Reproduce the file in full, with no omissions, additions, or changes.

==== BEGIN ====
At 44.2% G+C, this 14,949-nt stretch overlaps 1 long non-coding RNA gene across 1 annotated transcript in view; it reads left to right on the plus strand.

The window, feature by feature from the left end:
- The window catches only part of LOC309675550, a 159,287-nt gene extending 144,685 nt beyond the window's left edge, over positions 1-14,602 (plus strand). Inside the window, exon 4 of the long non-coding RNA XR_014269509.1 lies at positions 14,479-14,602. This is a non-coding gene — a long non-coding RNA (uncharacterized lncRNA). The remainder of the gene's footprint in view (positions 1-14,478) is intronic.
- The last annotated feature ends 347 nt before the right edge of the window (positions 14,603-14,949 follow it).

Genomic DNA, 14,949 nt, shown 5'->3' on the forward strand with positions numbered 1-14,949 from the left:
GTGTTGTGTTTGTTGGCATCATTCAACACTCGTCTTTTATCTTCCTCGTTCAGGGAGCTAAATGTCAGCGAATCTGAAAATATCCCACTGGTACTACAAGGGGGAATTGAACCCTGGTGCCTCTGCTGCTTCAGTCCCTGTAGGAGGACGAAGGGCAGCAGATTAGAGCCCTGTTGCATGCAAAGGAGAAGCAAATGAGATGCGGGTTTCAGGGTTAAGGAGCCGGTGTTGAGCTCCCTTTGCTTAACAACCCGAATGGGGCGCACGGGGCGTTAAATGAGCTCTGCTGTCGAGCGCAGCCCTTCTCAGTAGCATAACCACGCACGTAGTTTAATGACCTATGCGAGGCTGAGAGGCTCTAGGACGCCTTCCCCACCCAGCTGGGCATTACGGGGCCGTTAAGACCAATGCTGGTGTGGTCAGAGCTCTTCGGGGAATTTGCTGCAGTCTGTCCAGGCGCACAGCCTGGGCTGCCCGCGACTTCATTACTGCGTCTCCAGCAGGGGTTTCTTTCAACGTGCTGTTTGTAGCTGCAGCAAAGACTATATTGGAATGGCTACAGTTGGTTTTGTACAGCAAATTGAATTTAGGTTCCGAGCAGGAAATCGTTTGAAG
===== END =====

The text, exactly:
At 44.2% G+C, this 14,949-nt stretch overlaps 1 long non-coding RNA gene across 1 annotated transcript in view; it reads left to right on the plus strand.

The window, feature by feature from the left end:
- The window catches only part of LOC309675550, a 159,287-nt gene extending 144,685 nt beyond the window's left edge, over positions 1-14,602 (plus strand). Inside the window, exon 4 of the long non-coding RNA XR_014269509.1 lies at positions 14,479-14,602. This is a non-coding gene — a long non-coding RNA (uncharacterized lncRNA). The remainder of the gene's footprint in view (positions 1-14,478) is intronic.
- The last annotated feature ends 347 nt before the right edge of the window (positions 14,603-14,949 follow it).

Genomic DNA, 14,949 nt, shown 5'->3' on the forward strand with positions numbered 1-14,949 from the left:
GTGTTGTGTTTGTTGGCATCATTCAACACTCGTCTTTTATCTTCCTCGTTCAGGGAGCTAAATGTCAGCGAATCTGAAAATATCCCACTGGTACTACAAGGGGGAATTGAACCCTGGTGCCTCTGCTGCTTCAGTCCCTGTAGGAGGACGAAGGGCAGCAGATTAGAGCCCTGTTGCATGCAAAGGAGAAGCAAATGAGATGCGGGTTTCAGGGTTAAGGAGCCGGTGTTGAGCTCCCTTTGCTTAACAACCCGAATGGGGCGCACGGGGCGTTAAATGAGCTCTGCTGTCGAGCGCAGCCCTTCTCAGTAGCATAACCACGCACGTAGTTTAATGACCTATGCGAGGCTGAGAGGCTCTAGGACGCCTTCCCCACCCAGCTGGGCATTACGGGGCCGTTAAGACCAATGCTGGTGTGGTCAGAGCTCTTCGGGGAATTTGCTGCAGTCTGTCCAGGCGCACAGCCTGGGCTGCCCGCGACTTCATTACTGCGTCTCCAGCAGGGGTTTCTTTCAACGTGCTGTTTGTAGCTGCAGCAAAGACTATATTGGAATGGCTACAGTTGGTTTTGTACAGCAAATTGAATTTAGGTTCCGAGCAGGAAATCGTTTGAAG